That is how he destroyed his life.

Several days later, February 8, 2005, Colonel Filadelfo Martínez Piedra calls Emilio at home, explains that he is “the boss,” and orders him to come immediately to the Hotel Miami in downtown Ascensión. The colonel says, “If you don’t come, we’ll come looking for you at home or wherever you are.”

So he puts his then-11-year-old son in his truck and goes there. He notices scores of ordinary soldiers around the hotel, and two vans full of elite troops who are bodyguards for the officers. He leaves his son in the truck and walks up to the colonel. It is a very cold night.

In his mind, he is thinking, “What the fuck are these cabrones up to?” Soldiers swiftly surround him. The colonel says to another officer, “Look general, the son of a whore who has written all kinds of stupidities has arrived.”

Then the general, Alfonso García Vega, says, “So you are the son of a whore who is lowering our prestige. You son of a fucking whore, you are denigrating us and my boss. The minister in Mexico is extremely bothered by your fucking lies, idiot.”

Emilio tries to form words to excuse himself but he cannot. The general is in charge of Chihuahua. He is very short and his uniform is brilliant with gold trim.

Emilio is very frightened and he says that he only writes what the officials or the victims tell him.

The general says, “No, you have no sources for that information. You made it up. Just how much schooling do you have, asshole?”

Emilio lies, and claims two years of communication studies at a university.

The general explains that Emilio lacks an education equal to his own.

To have a general speak to you is not something to be desired. They can hand out death like a party favor.

The general suggests he should write about drug people.

Emilio says he does not know any and besides they frighten him.

“So, you don’t know them and you fear them,” the general bristles. “You should fear us for we fuck the fucking drug traffickers, you son of a whore. I feel like putting you in the van and taking you to the mountains so you can see how we fuck over the drug traffickers, asshole.”

The guards surround him, he can see his son in the truck about 15 yards away, and the boy looks very frightened. Then people walking past the hotel greet Emilio and he thinks this is what saves him from a beating.

He grovels, apologizes profusely to the general.

“You’ve written idiocies three times and there shall be no fourth. You’d better not mention this meeting or you’ll be sent to hell, asshole.”

The colonel tells him he is under surveillance “and should not fuck up.”

Then, he is dismissed. He gets back in his truck and his son asks what is going on. He says, “They want to kidnap me.” He drives aimlessly, and finally calls his boss at the paper who tells him, “This is serious. This is a problem.”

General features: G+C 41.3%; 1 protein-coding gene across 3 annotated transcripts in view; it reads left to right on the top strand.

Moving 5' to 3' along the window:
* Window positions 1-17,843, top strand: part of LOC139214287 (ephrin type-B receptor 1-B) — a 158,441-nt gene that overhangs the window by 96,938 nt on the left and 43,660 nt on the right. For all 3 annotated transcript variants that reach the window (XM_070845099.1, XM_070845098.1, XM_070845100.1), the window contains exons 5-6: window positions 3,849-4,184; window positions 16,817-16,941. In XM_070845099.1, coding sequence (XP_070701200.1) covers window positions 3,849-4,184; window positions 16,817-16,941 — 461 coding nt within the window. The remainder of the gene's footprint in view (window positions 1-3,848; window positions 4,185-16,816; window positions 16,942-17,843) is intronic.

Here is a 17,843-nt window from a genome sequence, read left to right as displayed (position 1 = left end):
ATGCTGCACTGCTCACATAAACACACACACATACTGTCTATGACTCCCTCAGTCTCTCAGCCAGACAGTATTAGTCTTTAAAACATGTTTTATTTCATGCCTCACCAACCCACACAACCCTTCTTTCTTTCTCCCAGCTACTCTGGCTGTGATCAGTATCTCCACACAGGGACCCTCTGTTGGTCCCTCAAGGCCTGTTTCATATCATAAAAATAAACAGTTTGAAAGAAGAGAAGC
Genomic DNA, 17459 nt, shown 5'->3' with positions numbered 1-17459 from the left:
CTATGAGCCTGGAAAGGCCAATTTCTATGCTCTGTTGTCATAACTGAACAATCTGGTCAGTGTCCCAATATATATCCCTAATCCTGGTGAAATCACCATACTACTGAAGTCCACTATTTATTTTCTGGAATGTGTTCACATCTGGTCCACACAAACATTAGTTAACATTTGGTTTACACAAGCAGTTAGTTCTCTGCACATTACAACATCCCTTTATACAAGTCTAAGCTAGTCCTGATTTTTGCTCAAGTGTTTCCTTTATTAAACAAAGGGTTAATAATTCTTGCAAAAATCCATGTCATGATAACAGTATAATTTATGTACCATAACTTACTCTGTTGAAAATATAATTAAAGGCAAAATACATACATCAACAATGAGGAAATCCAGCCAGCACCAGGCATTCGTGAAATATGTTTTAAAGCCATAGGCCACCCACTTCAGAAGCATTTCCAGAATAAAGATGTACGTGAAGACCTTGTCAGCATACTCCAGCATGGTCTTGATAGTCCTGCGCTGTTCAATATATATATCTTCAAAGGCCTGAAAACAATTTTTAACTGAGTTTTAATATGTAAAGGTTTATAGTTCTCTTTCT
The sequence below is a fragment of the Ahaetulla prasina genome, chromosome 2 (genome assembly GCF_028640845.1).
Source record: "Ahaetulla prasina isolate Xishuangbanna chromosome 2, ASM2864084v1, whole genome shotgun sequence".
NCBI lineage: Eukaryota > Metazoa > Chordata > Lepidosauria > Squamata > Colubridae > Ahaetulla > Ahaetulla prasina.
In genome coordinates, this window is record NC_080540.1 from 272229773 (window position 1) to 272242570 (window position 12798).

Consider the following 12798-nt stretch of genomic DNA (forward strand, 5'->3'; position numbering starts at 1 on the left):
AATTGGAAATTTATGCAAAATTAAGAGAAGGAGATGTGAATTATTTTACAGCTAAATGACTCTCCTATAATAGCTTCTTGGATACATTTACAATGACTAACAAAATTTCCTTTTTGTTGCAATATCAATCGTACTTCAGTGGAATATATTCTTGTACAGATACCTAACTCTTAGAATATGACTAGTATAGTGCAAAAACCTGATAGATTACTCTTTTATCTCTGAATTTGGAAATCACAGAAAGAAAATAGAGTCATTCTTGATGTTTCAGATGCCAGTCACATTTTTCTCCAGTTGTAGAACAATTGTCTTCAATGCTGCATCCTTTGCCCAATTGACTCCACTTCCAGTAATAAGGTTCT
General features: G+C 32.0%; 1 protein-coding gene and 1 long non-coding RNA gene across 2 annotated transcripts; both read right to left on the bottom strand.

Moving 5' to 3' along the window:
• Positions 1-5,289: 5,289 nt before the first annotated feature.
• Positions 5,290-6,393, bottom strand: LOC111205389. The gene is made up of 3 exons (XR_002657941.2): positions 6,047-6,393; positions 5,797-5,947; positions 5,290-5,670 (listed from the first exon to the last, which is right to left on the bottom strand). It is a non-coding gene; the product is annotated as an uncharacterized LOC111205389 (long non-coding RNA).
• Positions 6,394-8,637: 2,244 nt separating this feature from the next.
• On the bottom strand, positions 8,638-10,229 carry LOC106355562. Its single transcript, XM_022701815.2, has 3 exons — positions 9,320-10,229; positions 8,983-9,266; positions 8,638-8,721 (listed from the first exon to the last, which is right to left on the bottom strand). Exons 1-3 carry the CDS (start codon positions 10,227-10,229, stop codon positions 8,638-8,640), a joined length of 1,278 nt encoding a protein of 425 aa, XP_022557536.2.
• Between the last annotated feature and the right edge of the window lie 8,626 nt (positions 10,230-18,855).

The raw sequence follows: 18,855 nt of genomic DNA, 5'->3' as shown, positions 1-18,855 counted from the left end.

He decides his only chance at safety is making the threats known. He publishes a third-person account of the incident, and files a complaint with the public safety minister in Nuevo Casas Grandes who warns him, “You better think it over carefully because it is very dangerous getting involved with the military.” But he is building a paper record to try to save himself. He files a complaint against General García Vega and Colonel Martínez Piedra and the soldiers with the National Commission of Human Rights. Three months later the state police begin an investigation that goes nowhere. The representative of the human rights commission proposes a conciliatory act between him and the military. The proposed act is never defined and Emilio knows there will be no reconciliation.

So Emilio does not write anything unseemly about the Army again; he hears no evil and sees no evil. For example, on February 13, 2008, he notes in an unbylined story that “heavily armed commandos” (Emilio now estimates a convoy of 700 men and 100 vehicles) swept the area from Palomas down to Casas Grandes. In Ascensión they ransack the house of Emilio’s friend, a guy who runs a pizza parlor. The friend is given the ley fuga, the traditional game of the military where they let you run and if you can dodge the bullets, you live. His friend is mowed down in the street in front of his home. That night 20 people vanish from the area and only one ever returns, a Chilean engineer who is saved by his embassy. The others simply cease to exist.

But then memory can be a very short-term thing here. Within an hour or two of a killing, there is no one left to describe the murder. In a day, it is a dim memory. In a few days, it is beyond recall except when talking in private to the closest friends and family. This loss of memory is not because of cowardice. It is the wisdom that comes with survival. Emilio knows that the Mexican Army is the only force capable of carrying out a coordinated operation of this kind. In the story he mentions “armed commandos” sweeping the area, a term that to savvy readers means Army and to everyone else indicates a cartel action. That is how an honest reporter tries to avoid becoming a dead reporter. He puts it out of his mind.